PTA lacks that warm touch that can open a movie up to a broader swath of viewers--compare this to the Coens' No Country for Old Men. That movie in its way also reveals the darkness in mens' souls. But there are many people--like Tommy Lee Jones' sheriff--fighting the good fight. Even if they lose, they are still fighting.

Finally, There Will Be Blood's greatest achievement is Day-Lewis's performance. He brings humanity to a character who might otherwise not have any, as interpreted by another actor.

UPDATE: Here's another rave from In Contention's Kris Tapley.

And here's what an editor pal of mine in NY thought (spoiler alert!):


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Daniel Day Lewis's performance is the most exciting thing I've seen in a film in a couple of years. PTA is trying to remake Treasure of the Sierra Madre -- Daniel Day even talks like John Huston! --but it reminded me more of some sort of Americanized version of an Ermanno Olmi film.

For me, Daniel Day Lewis's performance "undermined" PTA's bleak pessimism. Lewis humanity as an actor couldn't help but convince us that despite all his character's darker impulses, he truly loved the boy and was open to real love. I really believed that and was genuinely moved by all their scenes, and believed that Lewis believed in the goodness of what he was doing, except when he got drunk. For me, one giveaway was his strange openness to the obviously fraudulent "brother." His character should have been more suspicious, but Lewis explained the anomoly in his performance: he "wanted" to believe. I really thought the performance was so moving and human DESPITE the harshness of the surrounding script, and that moved me so much.

The ending was very odd and discordant and "modern" to me. I still haven't figured out if I can accept it.

I found the Dano character compelling, but a little bit stereotyped. No real surprise there. He wasn't Tom Cruise in Magnolia! I loved all the other performances.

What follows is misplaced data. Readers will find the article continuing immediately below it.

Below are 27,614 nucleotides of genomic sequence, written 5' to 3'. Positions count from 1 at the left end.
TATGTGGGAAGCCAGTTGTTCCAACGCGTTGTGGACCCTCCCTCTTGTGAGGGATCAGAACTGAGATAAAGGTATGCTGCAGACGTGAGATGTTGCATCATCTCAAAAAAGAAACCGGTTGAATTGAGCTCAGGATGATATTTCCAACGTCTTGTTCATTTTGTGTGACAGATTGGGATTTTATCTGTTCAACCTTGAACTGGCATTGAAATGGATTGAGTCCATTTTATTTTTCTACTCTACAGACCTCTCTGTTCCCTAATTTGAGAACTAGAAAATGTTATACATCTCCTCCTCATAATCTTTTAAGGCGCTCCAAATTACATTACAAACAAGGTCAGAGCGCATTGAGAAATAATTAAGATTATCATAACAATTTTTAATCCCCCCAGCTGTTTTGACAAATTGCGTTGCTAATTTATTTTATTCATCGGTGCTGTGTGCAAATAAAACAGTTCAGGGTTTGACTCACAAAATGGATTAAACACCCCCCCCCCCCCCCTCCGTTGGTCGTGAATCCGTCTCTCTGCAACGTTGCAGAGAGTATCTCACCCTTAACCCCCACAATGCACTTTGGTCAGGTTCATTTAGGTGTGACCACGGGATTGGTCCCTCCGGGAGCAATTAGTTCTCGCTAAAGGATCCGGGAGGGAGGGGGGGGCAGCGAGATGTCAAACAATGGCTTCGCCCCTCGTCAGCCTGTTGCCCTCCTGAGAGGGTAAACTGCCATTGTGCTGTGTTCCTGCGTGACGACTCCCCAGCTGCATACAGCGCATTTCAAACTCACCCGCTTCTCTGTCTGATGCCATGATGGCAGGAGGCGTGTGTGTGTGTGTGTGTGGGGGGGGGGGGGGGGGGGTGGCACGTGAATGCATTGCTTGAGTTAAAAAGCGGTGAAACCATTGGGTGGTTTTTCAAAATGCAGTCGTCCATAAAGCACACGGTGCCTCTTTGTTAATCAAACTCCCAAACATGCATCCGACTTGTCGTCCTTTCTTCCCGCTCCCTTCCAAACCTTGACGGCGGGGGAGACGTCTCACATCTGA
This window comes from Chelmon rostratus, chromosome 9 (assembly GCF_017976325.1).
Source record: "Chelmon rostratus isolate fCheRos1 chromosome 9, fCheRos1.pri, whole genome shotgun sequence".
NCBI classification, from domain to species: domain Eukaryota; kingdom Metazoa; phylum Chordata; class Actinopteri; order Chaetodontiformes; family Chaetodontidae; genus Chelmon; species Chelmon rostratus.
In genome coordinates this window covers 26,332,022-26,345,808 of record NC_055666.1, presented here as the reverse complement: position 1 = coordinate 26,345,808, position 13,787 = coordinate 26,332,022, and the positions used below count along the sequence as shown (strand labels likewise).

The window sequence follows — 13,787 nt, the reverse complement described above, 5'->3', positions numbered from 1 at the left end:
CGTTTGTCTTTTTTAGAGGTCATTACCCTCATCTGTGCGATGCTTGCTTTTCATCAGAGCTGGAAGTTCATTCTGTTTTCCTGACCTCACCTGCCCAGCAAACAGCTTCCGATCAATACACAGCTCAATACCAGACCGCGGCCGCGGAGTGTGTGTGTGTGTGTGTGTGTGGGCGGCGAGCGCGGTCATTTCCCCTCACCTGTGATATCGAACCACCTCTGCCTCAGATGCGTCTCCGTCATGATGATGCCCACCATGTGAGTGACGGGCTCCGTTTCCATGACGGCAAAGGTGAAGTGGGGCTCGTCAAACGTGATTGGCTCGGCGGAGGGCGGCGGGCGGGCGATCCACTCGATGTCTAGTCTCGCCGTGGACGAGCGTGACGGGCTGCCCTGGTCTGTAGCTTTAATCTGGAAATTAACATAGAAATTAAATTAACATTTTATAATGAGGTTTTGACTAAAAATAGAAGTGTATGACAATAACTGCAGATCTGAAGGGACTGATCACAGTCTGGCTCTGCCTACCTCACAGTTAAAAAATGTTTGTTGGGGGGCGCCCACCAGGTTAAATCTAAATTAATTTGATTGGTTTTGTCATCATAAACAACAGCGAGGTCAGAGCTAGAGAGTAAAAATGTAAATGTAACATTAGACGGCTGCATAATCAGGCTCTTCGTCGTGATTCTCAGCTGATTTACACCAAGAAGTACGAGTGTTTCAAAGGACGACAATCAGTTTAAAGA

No women, too! Except that little girl.

I agree that the film has no commercial potential (sort of PTA's Miller's Crossing!), except Lewis makes it a wild card for me. I really thought that was a historic performance, partly because of it's sustained balancing of multiple layers. Brando-Duvall level.

[Originally appeared on Variety.com]

This article is related to: Reviews, Stuck In Love, Directors, Box Office, Awards, Oscars, Critics


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Thompson on Hollywood

Born and raised in Manhattan, Anne Thompson grew up going to the Thalia and The New Yorker and wound up at grad Cinema Studies at NYU. She worked at United Artists and Film Comment before heading west as that magazine's west coast editor. She wrote for the LA Weekly, Sight and Sound, Empire, The New York Times and Entertainment Weekly before serving as West Coast Editor of Premiere. She wrote for The Washington Post, The London Observer, Wired, More, and Vanity Fair, and did staff stints at The Hollywood Reporter and Variety. She eventually took her blog Thompson on Hollywood to Indiewire. She taught film criticism at USC Critical Studies, and continues to host the fall semester of “Sneak Previews” for UCLA Extension.